Guilliman was much more of the statesman that we have come to expect from Ultramarines at large, with a surprising lack of the tactical/strategical brilliance we saw in Know No Fear. At least, that was my feeling! He’s still a much more interesting character than a lot of people would have you believe, of course, and his role in the book as the architect of the Imperium Secundus was really fitting overall. Maybe that’s where his strategic thinking comes in, though? Hm.

I think the highlight of this book, though, is probably the night of terror wrought by Curze throughout Magna Macragge Civitas. It’s a study in terror tactics, and I was really impressed at how relentless the pacing was. We do get inside of Curze’s head, and see how he is driven by his visions, and that sense of invincibility that he has, having seen his death already. However, for the majority (the entirety? I can’t remember) of the night, we’re seeing things from the eyes of others, which gives a real sense of the danger going on.

There is almost a Shattered-Legions sense from the book early on, when we see White Scars, an Imperial Fist, Iron Hands and Salamanders all converge on Macragge – only to discover that there is an Iron Warriors warsmith in charge of the Pharos! However, this is quickly pushed into the background as we focus on the Ultramarines and Dark Angels. Rightly so? I don’t know. They do make something of a reappearance later on, of course, but it feels a bit like a lost opportunity. For sure, the ending does feel almost rushed, with the denouement with Sanguinius being proclaimed Emperor coming almost as an afterthought…

I realise that I’m being quite critical of this book, but I suppose that’s only because I was hoping for so much from a Dan Abnett novel, and his previous offerings in the series have been pretty solid. I think it’s a pretty well-known fact by this point, however, that the Horus Heresy series does slacken off a little bit in the middle, as we’ve got so much ground to cover. Having 18 Legions pretty much all as important as each other is a tall order, though, and things do broaden out considerably in order to cover every corner. I think it does begin to tighten back up, though, as we get into the 30s, so hopefully there’s not long to go before we get back into the realms of the good stuff.


I think I said this about a year ago, but I want to get back into reading the series, and see if I can make some decent headway into it all. Two more novels have recently been released in paperback, bringing us up to fifty-one paperbacks now available. Gulp! I’ve definitely got some catching up to do, but at least I’m at the halfway point of the 54-book series!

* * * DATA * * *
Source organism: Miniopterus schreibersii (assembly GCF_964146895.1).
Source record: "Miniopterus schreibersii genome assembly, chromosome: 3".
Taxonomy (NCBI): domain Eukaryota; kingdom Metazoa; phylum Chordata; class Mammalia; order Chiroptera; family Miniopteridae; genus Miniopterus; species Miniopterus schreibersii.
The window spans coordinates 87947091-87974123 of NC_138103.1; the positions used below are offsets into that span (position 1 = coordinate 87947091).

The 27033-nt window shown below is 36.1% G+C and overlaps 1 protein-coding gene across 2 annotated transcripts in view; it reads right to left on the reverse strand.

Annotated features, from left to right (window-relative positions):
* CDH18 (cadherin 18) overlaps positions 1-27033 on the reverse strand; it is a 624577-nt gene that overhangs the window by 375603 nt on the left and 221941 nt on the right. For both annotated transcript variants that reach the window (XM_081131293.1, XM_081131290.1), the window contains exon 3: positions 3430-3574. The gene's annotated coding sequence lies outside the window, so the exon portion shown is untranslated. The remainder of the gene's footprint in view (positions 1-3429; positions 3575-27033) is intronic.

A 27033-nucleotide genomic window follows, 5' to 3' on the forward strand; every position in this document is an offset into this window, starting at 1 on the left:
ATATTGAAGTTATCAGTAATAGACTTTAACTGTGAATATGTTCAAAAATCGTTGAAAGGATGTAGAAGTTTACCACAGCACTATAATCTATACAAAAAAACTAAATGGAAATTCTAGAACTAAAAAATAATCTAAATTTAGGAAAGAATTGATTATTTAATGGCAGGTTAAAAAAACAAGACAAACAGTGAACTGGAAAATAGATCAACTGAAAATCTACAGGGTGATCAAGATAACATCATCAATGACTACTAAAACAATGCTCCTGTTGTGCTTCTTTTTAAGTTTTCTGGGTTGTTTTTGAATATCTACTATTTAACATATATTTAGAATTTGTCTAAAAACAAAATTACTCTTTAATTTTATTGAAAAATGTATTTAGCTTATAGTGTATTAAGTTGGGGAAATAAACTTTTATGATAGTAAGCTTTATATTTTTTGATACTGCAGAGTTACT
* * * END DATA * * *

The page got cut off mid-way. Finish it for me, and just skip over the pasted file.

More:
Betrayer

Hey everybody,
It may have taken me almost a month to finish it, but I have finally made it through Betrayer, the 24th novel in the Horus Heresy series. The length of time it took me is no reflection on the quality of the book, I’d just like to put that out there now – I think I’ve just been tied up with the joys of moving home, and so reading has been put somewhat onto the back burner for the time being!

There are spoilers in this review, so you have been warned!

View this post on Instagram

#nowReading #HorusHeresy

A post shared by Mark (@marrrkusss) on

Betrayer is almost a direct sequel to Dembski-Bowden’s first novel in the series, The First Heretic, as we continue to follow Lorgar and his plans to bring about the downfall of his father, the Emperor of Mankind. This isn’t purely a Word Bearers story, however, as the spotlight is shared with the XII Legion, the World Eaters, as the title might suggest. The main protagonists are Argel Tal of the XVII, and of course, Khârn of the XII. While the story is called Betrayer, Khârn didn’t earn the title until the Battle of Skalathrax, years after the Heresy – I thought it curious at first, as I was expecting some kind of payoff for this that never came. However, looking back, most of the characters could be called traitors as the novel progresses!

So it turns out that the Word Bearers and World Eaters share quite a bond, and Khârn and Argel Tal are particularly close. Most of the novel shows them fighting side by side as the combined Legion forces seek to overrun the military training world of Armatura. The planet is one of strategic importance to the Ultramarines who, as we know from previous novels in this series, Lorgar is attempting to utterly break following his humiliation at their hands (albeit, on the Emperor’s orders). The first half of the book explores the relationship between the two Legions, as well as that between the Legions and their respective Primarchs, while the prosecute the war on Armatura.